Neighbors win battle against trucking firm

Court rules company cannot use Arbutus site

March 17, 2007|By Laura Barnhardt | Laura Barnhardt,sun reporter

Lorna Rudnikas was looking for a little relief from the diesel fumes and noisy trucks threatening to get closer to her and her neighbors' bedroom windows.

Now, her community in southwestern Baltimore County might not have to contend with the nearby trucking business at all.

If a recent ruling by a Baltimore County judge stands, the company will not be allowed to operate next to the Bloomfield neighborhood, a small enclave near Arbutus abutting the city line.

Circuit Judge Ruth A. Jakubowski's wrote in her opinion that New England Motor Freight Corp. should not have been allowed to open there in the first place because the county has zoning laws that keep such businesses from locating close to homes.

An appeal is likely in the legal battle that began three years ago. Still, J. Carroll Holzer, the lawyer for the community, says that all neighborhood groups should be encouraged by the court victory.

"It shows that you can fight City Hall, that you can prevail," he said.

Bloomfield residents weren't immediately distressed when New England Motor Freight opened at the 17-acre site, according to Rudnikas and others.

Wilson Freight Forwarding had been the community's next-door neighbor from the 1960s until the trucking company went bankrupt in 1980, according to court papers. It had been allowed to continue operations even after 1976, when the county passed zoning regulations requiring such companies to be at least 300 feet from homes, because it had already been in operation, the court records show.

The property was abandoned by another company in 1988 until NEMF, a New Jersey-based company, took over in 1991, according to the court papers.

In 2004, a zoning commissioner granted the company's request to amend a previous expansion plan and accommodate 300 trucks - up from about 70 - and increase trailers parked on the site from 131 to 260.

Although county officials had tried to broker a compromise between residents and the company, those talks failed.

Rudnikas, who helped organize the Greater Bloomfield Community Association, began raising money for legal expenses, largely through bake sales and community events such as crab feasts and 1950s dances. An administrator who retired from the University of Maryland in Baltimore, Rudnikas has lived in the neighborhood since 1954.

Rudnikas, 66, also found several expert witnesses, including a state environmental official and a Johns Hopkins University professor, to testify on behalf of the neighborhood, according to Holzer.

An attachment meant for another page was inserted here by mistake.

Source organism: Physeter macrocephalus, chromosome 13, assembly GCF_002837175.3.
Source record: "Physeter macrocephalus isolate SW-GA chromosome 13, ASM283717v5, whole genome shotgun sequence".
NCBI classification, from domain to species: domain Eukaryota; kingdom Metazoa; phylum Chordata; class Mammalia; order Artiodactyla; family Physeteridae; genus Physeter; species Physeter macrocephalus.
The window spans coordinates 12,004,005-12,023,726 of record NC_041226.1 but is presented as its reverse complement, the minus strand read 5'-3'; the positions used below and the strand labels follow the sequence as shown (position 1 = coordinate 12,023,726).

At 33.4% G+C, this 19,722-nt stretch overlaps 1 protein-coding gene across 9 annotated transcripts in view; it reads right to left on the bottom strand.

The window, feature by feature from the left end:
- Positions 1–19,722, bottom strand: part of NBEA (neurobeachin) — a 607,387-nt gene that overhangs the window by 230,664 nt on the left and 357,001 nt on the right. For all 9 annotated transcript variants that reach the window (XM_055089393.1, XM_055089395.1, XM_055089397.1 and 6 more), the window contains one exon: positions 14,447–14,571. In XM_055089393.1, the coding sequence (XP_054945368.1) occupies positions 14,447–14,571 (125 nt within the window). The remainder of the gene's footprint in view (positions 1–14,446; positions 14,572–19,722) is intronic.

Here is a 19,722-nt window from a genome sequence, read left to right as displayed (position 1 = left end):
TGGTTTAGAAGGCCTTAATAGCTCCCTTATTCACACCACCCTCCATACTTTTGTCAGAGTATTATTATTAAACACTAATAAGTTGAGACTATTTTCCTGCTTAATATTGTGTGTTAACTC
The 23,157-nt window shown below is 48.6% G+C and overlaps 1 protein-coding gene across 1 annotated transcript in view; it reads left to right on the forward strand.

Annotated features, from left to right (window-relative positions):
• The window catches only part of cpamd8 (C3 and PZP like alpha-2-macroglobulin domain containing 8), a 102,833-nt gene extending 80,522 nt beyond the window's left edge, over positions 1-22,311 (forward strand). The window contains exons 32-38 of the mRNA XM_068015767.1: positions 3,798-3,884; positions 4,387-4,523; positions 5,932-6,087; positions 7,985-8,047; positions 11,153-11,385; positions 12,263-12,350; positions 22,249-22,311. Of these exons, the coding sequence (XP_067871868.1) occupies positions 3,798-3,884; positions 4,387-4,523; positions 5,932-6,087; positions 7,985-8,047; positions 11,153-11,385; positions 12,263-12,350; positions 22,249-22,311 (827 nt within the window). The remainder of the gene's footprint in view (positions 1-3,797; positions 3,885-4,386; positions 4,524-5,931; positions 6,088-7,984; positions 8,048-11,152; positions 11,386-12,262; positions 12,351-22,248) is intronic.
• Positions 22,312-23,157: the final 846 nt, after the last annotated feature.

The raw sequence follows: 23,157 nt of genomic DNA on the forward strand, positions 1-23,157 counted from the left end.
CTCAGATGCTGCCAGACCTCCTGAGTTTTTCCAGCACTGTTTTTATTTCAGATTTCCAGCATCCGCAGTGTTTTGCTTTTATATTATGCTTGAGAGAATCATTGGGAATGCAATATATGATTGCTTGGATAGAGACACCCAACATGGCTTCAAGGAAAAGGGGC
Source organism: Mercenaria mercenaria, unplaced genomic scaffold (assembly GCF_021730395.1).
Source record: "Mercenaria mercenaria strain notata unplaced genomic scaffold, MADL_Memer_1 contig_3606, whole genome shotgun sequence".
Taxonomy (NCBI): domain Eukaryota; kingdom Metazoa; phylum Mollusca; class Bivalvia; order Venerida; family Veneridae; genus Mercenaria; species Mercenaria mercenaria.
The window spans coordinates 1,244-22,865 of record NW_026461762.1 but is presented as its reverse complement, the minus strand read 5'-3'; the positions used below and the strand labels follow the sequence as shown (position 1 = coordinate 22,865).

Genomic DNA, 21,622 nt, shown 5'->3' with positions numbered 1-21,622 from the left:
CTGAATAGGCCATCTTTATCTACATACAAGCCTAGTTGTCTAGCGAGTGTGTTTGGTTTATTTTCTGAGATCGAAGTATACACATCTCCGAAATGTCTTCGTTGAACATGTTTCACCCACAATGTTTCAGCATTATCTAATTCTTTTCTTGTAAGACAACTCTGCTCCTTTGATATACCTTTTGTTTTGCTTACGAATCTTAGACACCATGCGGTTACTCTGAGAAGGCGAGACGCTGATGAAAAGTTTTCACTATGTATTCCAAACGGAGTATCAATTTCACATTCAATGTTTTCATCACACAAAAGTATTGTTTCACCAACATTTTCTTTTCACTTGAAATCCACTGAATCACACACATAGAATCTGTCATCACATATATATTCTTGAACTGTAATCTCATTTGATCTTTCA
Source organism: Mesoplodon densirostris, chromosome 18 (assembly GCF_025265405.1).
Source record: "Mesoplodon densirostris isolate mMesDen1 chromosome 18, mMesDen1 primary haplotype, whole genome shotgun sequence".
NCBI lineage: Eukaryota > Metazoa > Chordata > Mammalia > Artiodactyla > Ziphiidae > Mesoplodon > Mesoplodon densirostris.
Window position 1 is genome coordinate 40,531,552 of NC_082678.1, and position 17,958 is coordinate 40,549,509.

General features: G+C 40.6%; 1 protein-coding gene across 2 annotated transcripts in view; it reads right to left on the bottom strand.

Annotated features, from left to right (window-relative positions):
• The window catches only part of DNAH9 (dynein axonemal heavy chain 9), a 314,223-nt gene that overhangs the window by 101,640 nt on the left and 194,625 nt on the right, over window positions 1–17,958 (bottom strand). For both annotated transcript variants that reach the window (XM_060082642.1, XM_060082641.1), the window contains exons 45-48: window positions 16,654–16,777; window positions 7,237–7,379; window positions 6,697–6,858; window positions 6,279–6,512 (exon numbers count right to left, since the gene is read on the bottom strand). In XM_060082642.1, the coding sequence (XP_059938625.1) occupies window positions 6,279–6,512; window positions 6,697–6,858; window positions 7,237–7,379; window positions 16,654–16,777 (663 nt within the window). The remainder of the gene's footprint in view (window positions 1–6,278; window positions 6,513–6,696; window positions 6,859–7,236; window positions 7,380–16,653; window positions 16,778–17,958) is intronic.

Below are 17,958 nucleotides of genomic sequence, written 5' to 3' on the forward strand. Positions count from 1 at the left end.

In 2005, the county's Board of Appeals heard the arguments.

An attorney for the trucking firm said the company complies with emissions regulations and has not been cited for violations of county noise laws.

With water records showing the property wasn't used for several years, Holzer argued that the zoning law dictated that the property could no longer be used by a trucking facility.

In March 2006, the board, in its second attempt to reach a decision, concluded that the company should not be allowed to expand.

The company filed an appeal to the Circuit Court. The community group also asked the court to review the legal basis of the board's decision.

In her ruling, Jakubowski said that the trucking company not only should not be allowed to expand, it should not have been allowed to open there in the first place.

The company has 30 days to appeal the March 7 decision.

Still, Holzer said the court decision is clearly a win for the little guy.

"It shows that one person can make a difference," said Holzer.

Bruce Blakeman, general counsel for NEMF's parent company, the Shevell Group, said this week that an appeal is "highly probable."

"Obviously, we disagree with the decision," he said.

By Jakubowski's order, the county's Board of Appeals is to amend its findings in accordance with her opinion.

If the case is not appealed or if the Court of Special Appeals upholds the decision, the county's law office would file an injunction to enforce Jakubowski's ruling to shut the business, said Timothy M. Kotroco, head of the county's Department of Permits and Development Management.

But at this point, he said, "It's just Round 3."

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